Illicit Suboxone Harder To Find in Maryland Prisons After Medicaid Removal

Illicit Suboxone Harder To Find in Maryland Prisons After Medicaid Removal

By Seth Ferranti 11/16/16

A single Suboxone film strip can now go for as much as $500 behind bars. 

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Illicit Suboxone Harder To Find in Maryland Prisons After Medicaid Removal

In July, Medicaid officials in Maryland removed Suboxone film strips from the list of preferred medications and replaced it with the tablet-based Zubsolv, after the Department of Corrections found over 2,000 of the small, transparent strips in their facilities in a seven-month period.

There was heavy criticism of the move, but now Maryland’s Department of Public Safety and Correctional Services is reporting that the amount of Suboxone strips seized has decreased by 41%. The strips were easy to smuggle into state prisons and jails due to its design, where it’s placed under a user’s tongue. 

"It is an epidemic, the amount of Suboxone that comes in," Terry Kokolis, director of corrections for Anne Arundel County, said at a recent meeting of the state legislature's Joint Committee on Behavioral Health and Opioid Use Disorders. "Strips come in, they're sold, they're bartered, they're cut into four pieces and the inmate population is always looking for Suboxone. It's the preferred drug.”

The price of the drug jumped behind prison walls. Out in the world, the strip costs only $5, but in prison it can be sold for as high as $500, according to Gary McLhinney, director of professional standards at the Maryland Department of Public Safety and Corrections.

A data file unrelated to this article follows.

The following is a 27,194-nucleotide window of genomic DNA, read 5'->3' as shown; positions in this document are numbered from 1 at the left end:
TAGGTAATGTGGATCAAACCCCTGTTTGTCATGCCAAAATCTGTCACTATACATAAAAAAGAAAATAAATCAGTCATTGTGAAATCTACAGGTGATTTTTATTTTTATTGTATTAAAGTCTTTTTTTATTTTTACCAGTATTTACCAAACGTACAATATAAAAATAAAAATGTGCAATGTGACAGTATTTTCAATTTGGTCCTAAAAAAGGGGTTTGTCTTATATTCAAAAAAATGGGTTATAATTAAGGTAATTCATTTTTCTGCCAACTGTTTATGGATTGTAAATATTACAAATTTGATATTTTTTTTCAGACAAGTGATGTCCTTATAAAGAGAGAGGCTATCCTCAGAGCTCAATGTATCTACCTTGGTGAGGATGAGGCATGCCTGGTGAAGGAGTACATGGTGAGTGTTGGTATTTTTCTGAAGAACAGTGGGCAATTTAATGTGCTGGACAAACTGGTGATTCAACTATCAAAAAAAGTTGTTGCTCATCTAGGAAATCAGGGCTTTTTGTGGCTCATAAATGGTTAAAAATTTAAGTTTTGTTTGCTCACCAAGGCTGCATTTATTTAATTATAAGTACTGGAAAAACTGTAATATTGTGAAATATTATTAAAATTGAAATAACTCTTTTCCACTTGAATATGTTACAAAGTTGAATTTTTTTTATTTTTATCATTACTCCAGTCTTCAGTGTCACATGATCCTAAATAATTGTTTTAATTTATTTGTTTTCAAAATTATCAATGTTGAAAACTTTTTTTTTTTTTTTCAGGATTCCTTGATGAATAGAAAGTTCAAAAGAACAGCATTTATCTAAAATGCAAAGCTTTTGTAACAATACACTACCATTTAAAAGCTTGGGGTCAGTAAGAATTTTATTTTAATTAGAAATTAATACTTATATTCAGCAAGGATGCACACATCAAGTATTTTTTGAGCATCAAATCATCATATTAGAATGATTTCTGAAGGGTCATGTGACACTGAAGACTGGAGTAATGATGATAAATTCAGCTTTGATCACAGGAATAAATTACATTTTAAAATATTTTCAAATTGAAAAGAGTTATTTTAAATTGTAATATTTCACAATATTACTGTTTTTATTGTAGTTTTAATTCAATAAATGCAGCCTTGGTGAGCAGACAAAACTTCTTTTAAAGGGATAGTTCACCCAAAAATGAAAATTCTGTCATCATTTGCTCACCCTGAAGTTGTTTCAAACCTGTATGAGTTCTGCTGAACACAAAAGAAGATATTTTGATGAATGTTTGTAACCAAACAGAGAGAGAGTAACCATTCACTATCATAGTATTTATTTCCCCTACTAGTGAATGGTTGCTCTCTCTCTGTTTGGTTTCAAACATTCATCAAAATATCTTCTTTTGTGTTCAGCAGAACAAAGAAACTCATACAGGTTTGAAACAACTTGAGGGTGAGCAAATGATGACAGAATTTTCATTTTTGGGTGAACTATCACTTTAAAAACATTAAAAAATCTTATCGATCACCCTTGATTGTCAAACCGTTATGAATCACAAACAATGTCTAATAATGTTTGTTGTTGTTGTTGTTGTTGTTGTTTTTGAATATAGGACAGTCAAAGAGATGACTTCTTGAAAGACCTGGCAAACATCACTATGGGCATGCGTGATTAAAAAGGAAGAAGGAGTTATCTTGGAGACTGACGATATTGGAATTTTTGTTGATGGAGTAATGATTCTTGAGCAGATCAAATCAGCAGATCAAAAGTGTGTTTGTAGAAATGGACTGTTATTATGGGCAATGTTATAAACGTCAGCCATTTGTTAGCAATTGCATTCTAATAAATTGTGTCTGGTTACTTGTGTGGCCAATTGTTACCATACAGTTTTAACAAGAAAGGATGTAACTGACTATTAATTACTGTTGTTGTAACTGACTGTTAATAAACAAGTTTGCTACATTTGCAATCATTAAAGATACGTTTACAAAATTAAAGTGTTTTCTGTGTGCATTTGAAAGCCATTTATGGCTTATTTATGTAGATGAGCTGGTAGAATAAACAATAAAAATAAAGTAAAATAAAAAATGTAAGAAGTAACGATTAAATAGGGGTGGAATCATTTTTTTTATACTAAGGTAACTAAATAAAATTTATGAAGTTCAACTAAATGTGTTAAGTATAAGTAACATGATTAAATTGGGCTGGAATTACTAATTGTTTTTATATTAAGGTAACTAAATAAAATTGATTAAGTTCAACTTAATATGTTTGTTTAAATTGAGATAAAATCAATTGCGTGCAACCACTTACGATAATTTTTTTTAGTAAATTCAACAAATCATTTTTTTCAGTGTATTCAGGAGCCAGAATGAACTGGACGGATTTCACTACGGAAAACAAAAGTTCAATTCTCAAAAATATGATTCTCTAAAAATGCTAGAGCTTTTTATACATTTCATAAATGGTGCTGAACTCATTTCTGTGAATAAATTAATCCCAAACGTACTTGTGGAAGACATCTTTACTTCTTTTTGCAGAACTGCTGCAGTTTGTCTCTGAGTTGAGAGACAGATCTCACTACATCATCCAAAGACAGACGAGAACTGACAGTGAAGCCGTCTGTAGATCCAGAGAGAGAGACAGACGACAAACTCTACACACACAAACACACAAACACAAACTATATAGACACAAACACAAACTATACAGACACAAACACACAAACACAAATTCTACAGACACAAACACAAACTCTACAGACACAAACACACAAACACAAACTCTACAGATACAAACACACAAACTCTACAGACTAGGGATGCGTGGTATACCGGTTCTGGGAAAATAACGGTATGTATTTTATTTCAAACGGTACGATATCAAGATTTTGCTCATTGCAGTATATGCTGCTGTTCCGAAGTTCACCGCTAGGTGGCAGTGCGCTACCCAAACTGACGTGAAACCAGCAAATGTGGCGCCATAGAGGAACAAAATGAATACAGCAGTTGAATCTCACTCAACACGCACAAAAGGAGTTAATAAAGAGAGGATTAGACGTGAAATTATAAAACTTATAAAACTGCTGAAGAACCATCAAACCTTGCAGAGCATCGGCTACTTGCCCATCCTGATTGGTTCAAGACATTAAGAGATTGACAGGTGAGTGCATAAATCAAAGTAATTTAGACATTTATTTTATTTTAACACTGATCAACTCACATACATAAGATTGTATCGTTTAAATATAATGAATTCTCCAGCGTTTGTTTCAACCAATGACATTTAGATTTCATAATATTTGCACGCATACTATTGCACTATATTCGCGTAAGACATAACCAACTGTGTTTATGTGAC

Inmates cut the strips into smaller pieces and sell them separately to maximize profits for the illicit contraband item. What was once an easy score for prisoners has now become difficult since the strips have been removed from the Medicaid preferred drug list. 

"We've also had our teams monitor inmate calls, and they're overhearing some frustration about not being able to obtain the strips behind the walls as easily as it was prior to July 1,” said McLhinney, according to Herald-Mail Media. Between July 1 and Oct. 31, only 940 pieces of Suboxone film strips have been confiscated as compared to 1,603 strips recovered during the same time period in 2015.

"We need to make sure that we're getting more access to that data as a whole so we can make better decisions and better understand the current threat that we have,” said Glenn Fueston, executive director of the Governor's Office on Crime Control and Prevention. "Understanding the threat is a very important part of this problem."

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After landing on the US Marshals Top-15 Most Wanted list and being sentenced to a 25 year sentence in federal prison for a first-time, nonviolent LSD offense, Seth built a writing and journalism career from his cell block. His raw portrayals of prison life and crack era gangsters graced the pages of Don DivaHoopshype and VICE. From prison he established Gorilla Convict, a true-crime publisher and website that documents the stories that the mainstream media can’t get with books like Prison Stories and Street Legends. His story has been covered by The Washington PostThe Washington Times, and Rolling Stone.

Since his release in 2015 he’s worked hard to launch GR1ND Studios, where true crime and comics clash. GR1ND Studios is bringing variety to the comic shelf by way of the American underground. These groundbreaking graphic novels tell the true story of prohibition-era mobsters, inner-city drug lords, and suburban drug dealers. Seth is currently working out of St. Louis, Missouri, writing for The FixVICEOZY, Daily Beast, and Penthouse and moving into the world of film. Check out his first short, Easter Bunny Assassin at sethferranti.com. You can find Seth on Linkedin or follow him on Twitter.

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